Most studies mentioned above illustrate the benefits of a given technology within a specific energy mix. In contrast, this work explores the financial and performance advantages and disadvantages of different energy mixes. These mixes include various novel and classic production and storage units, such as the compact pyrolysis process described above that has, to the best of our knowledge, not been considered within renewable energy planning for islands. Concretely, as illustrated in Figure 1, three fully renewable energy mixes that meet the energy requirements of Easter Island are considered: [Option 1] PV panels with lithium-ion batteries, [Option 2] PV panels with battery-based and hydrogen-based storage, and [Option 3] PV panels, wind turbines, and pyrolysis with battery-based and hydrogen-based storage. After describing the modeling assumptions considered in this study, we present the sizing of the different storage and production systems that minimize investment and maintenance costs in the three options. Then the corresponding performance and economic pros and cons of the different options are discussed and compared to the current situation. Although this study focuses on Easter Island, we believe our approach and main conclusions can be extended to other islands facing similar challenges, such as reaching energy self-sufficiency or reducing plastic pollution.

FIGURE 1
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Figure 1. Illustration of the different options explored.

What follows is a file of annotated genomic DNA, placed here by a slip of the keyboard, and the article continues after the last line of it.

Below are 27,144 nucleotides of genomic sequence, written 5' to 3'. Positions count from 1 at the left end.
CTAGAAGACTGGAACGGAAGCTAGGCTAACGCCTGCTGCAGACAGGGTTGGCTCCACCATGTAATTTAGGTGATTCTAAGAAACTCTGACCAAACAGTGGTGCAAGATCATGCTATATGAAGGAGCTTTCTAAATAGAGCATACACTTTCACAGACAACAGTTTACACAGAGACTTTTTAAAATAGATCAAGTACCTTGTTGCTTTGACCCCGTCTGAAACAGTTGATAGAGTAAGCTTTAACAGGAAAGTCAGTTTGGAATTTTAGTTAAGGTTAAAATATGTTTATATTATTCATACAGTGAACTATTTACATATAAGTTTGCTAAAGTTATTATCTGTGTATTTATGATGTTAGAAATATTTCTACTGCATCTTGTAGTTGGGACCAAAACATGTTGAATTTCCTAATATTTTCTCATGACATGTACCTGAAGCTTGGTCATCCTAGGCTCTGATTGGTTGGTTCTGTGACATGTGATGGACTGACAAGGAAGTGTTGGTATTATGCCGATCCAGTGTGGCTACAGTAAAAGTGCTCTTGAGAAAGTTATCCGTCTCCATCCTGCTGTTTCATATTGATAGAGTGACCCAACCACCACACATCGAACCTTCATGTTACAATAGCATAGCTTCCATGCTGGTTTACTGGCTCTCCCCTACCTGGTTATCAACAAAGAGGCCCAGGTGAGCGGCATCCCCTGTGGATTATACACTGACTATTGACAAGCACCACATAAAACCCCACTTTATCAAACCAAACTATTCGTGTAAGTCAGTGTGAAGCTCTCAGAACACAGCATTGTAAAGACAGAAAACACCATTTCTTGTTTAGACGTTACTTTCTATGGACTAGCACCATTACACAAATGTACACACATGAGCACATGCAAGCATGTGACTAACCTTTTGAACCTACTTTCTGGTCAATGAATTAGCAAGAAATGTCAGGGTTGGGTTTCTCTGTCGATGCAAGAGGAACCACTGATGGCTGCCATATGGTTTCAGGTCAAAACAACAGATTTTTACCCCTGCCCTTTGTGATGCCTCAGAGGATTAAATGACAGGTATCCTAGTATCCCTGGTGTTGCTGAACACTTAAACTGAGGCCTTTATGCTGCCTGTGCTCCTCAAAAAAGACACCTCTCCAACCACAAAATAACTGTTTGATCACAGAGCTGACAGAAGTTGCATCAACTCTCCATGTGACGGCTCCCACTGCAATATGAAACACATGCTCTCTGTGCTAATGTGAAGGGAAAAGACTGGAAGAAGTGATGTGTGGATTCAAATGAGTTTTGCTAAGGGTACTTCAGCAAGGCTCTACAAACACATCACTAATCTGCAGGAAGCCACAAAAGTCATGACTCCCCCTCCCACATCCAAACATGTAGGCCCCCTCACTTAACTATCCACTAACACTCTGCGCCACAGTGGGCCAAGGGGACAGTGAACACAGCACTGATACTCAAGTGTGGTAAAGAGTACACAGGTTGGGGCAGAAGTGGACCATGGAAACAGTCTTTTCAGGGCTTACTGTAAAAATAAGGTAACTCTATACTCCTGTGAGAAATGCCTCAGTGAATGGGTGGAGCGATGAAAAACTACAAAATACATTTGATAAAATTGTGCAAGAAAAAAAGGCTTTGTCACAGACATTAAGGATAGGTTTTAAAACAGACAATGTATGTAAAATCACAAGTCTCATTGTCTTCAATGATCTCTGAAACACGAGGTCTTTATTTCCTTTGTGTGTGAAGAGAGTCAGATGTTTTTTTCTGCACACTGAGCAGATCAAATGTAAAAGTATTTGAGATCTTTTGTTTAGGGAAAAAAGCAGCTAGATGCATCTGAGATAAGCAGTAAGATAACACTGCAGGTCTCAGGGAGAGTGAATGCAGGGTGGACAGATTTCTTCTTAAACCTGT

Methods

This work considers three energy mix options that combine three different production sources and two different storage systems (Figure 1). The following production sources were considered: (i) PV panels, as this resource is classically used in islands, especially those benefiting from strong sunshine; (ii) wind turbines, because wind resources are usually favorable on islands; and (iii) pyrolysis. The latter produces energy from the burning of plastic waste, thereby contributing to reduce plastic pollution (Race for Water, 2018). We considered two storage systems: lithium-ion batteries, which have been shown to be efficient in smoothing daily fluctuations of production and consumption, and hydrogen-based storage, which accommodates seasonal fluctuations (Pierre and Luc, 2020).

We consider data from Easter Island, one of the most-remote inhabited islands in the world, located more than 3,500 km from the nearest continental point. The triangle-shaped island extends over 164 km2, with a local population of 7,700 inhabitants in 2017 (Instituto Nacional de Estadísticas, Chile, 2017). During the tourist season, the population grows significantly with around 100,000 visitors (Casey and Haner, 2018). The climate of Easter Island is maritime subtropical; the temperatures typically vary between 16 and 25°C with average wind speeds between 20 and 30 km/h. The island benefits from an annual horizontal irradiation of 1,544 kWh/m2 (Meteoblue, 2017). Currently, energy is supplied by six diesel-based generators (Centro Energia, 2015), for an overall annual electricity consumption of 13.2 GWh, with a minimal permanent power of approximately 1 MW in 2017. In 2018, the first PV generation plant composed of 400 solar panels providing a total power of 100 kWp was inaugurated (Chile's Ministry of Energy, 2018).

Modeling and Optimization Framework